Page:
Film

Rodd Rathjen Discusses 'Buoyancy', His Film About Modern Slavery

Rodd Rathjen's directorial feature debut, Buoyancy, seeks to give a voice to the voiceless men and boys who are victims of slavery in Southeast Asia.

Music

Hear the New, Classic Pop of the Parson Red Heads' "Turn Around" (premiere)

The Parson Red Heads' "Turn Around" is a pop tune, but pop as heard through ears more attuned to AM radio's glory days rather than streaming playlists and studio trickery.

Music

Blitzen Trapper on the Afterlife, Schizophrenia, Civil Unrest and Our Place in the Cosmos

Influenced by the Tibetan Book of the Dead, Blitzen Trapper's new album Holy Smokes, Future Jokes plumbs the comedic horror of the human condition.

Love in the Time of Coronavirus

Fire in the Time of Coronavirus

If we venture out our front door we might inhale both a deadly virus and pinpoint flakes of ash. If we turn back in fear we may no longer have a door behind us.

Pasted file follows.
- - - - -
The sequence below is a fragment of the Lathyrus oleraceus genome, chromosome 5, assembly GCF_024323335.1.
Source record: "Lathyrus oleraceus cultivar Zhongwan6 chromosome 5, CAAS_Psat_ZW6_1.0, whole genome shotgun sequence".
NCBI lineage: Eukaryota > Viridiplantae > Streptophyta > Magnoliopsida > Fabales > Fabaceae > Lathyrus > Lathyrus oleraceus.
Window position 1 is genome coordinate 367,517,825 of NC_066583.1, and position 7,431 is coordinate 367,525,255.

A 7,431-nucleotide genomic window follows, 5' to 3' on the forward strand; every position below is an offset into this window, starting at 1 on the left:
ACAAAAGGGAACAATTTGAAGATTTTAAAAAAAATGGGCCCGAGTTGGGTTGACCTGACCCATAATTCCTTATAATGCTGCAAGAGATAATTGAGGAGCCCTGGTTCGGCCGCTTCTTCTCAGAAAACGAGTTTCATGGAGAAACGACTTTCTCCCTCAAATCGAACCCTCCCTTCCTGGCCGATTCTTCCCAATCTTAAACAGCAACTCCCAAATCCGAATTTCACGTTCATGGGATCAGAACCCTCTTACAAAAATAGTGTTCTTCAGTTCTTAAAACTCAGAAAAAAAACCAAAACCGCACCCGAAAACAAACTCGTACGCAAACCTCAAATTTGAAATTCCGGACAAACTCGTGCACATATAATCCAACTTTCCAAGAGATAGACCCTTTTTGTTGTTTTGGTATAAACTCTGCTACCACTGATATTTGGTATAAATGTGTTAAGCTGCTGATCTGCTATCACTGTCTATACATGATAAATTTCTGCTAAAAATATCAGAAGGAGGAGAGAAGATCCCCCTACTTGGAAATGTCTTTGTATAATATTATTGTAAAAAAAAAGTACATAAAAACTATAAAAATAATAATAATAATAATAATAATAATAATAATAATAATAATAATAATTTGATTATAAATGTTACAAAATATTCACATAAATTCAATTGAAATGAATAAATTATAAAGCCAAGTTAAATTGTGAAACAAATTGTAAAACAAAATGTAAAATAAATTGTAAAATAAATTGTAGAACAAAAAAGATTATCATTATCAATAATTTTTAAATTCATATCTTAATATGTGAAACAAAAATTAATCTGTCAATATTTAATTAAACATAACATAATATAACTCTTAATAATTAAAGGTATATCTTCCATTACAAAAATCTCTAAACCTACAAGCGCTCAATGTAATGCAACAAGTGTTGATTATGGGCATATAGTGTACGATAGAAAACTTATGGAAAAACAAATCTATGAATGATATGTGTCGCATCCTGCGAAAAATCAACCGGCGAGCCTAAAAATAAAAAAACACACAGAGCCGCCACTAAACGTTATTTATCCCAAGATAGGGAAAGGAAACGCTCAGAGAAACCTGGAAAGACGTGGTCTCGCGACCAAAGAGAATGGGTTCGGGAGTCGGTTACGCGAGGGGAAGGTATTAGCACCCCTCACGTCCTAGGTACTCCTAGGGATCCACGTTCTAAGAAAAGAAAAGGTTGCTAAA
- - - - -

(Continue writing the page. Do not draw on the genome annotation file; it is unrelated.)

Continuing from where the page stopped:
Music

Sufjan Stevens' 'The Ascension' Is Mostly Captivating

Even though Sufjan Stevens' The Ascension is sometimes too formulaic or trivial to linger, it's still a very good, enjoyable effort.

Jordan Blum
Music

Chris Smither's "What I Do" Is an Honest Response to Old Questions (premiere + interview)

How does Chris Smither play guitar that way? What impact does New Orleans have on his music? He might not be able to answer those questions directly but he can sure write a song about it.

Music

Sally Anne Morgan Invites Us Into a Metaphorical Safe Space on 'Thread'

With Thread, Sally Anne Morgan shows that traditional folk music is not to be smothered in revivalist praise. It's simply there as a seed with which to plant new gardens.


Reviews
Collapse Expand Reviews



Features
Collapse Expand Features

PM Picks
Collapse Expand Pm Picks

© 1999-2020 PopMatters.com. All rights reserved.
PopMatters is wholly independent, women-owned and operated.